One Stock or Two:
Studying the Movements and Biology of Atlantic Bluefin Tuna with Electronic Tags

Barbara Block - Charles & Elizabeth Prothro Professor in Marine Sciences, Stanford University

Seminar Abstract:

The deployment of electronic data storage tags that are surgically implanted or satellite-linked provides marine researchers with new ways to examine the movements, environmental preferences, and physiology of pelagic vertebrates.  We report the results obtained from tagging of Atlantic bluefin tuna with implantable archival and pop-up satellite archival tags.  The electronic tagging data provide insights into the seasonal movements and environmental preferences of this species.  Bluefin tuna dive to depths of >1000 meters and maintain warm body temperature.  Western-tagged bluefin tuna make trans-Atlantic migrations and they frequent spawning grounds in the Gulf of Mexico and eastern Mediterranean.  These data are critical for the future management and conservation of bluefin tuna in the Atlantic. 

Speaker Bio:

Barbara A. Block received her Ph.D. from Duke University. Her research is focused on how large pelagic fishes utilize the open ocean environment. Investigations center upon under-standing the evolution of endothermic strategies in tunas, billfishes and sharks. Block and her colleagues investigate the cellular  mechanisms underlying heat generation and force production in skeletal muscle, the evolution of endothermy, and the physiological ecology of tunas and billfishes. The research in the lab is interdisciplinary, combining physiology, ecology and genetics with oceanography and engineering.

Professor Block and colleagues at the Monterey Bay Aquarium have also established the Tuna Research and Conservation Center, a unique facility that permits physiological research on tunas. They are employing new techniques in wildlife telemetry and molecular genetics to directly examine the short- and long-term move-ment patterns, stock structure and behavior of tunas and billfishes. The fish are highly exploited in international fisheries, and effective management of existing biodiversity requires an under-standing of their biology and population structure. The Block lab actively engages in research at sea to understand the movements and physiological ecology of tunas and billfishes and to gain insight into the selective advantage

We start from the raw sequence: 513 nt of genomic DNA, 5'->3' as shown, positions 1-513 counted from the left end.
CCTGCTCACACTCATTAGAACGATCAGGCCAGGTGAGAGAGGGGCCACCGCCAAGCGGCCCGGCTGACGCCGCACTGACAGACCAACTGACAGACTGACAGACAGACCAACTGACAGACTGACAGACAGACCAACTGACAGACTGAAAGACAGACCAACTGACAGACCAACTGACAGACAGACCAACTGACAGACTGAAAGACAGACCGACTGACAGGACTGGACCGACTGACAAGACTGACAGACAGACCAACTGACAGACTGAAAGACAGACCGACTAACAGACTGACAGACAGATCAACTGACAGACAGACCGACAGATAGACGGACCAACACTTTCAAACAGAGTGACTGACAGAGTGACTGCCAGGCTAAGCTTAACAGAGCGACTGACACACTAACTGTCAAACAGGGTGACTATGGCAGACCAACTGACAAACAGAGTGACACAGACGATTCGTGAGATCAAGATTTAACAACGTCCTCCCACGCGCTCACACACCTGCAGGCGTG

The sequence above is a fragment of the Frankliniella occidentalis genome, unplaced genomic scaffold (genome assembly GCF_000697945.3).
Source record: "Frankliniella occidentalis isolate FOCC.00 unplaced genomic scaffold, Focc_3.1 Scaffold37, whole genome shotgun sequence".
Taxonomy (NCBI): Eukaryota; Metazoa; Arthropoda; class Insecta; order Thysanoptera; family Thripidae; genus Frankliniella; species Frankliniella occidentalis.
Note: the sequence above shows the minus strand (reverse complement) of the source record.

of endothermy in fishes.

Block and her colleagues are conducting research with a new type of remote telemetry device, called pop-up satellite archival tags. The tags are essentially computers that record navigational information, body temperature, depth and ambient temperature data. The information gained with these tags will improve our understanding of the biology of these species and increase our knowledge of stock structure. The successful implementation of the novel satellite archival tag technology has provided marine researchers with new tools for studying inaccessible marine vertebrates.

Block, Barbara et al. ,  2001.  Science  293,  p.  1310-1314.

Block, Barabara et al. , 2001.  Electronic Tagging and Tracking in Marine Fisheries,   p. 65-88.

Block, Barabara et al. ,  1998.  Proc. of Nat. Acad. of Sci.  95,  p. 9384-9389.

Powell, Chris, 2001.   Wildlife in North Carolina - Tuna Online.

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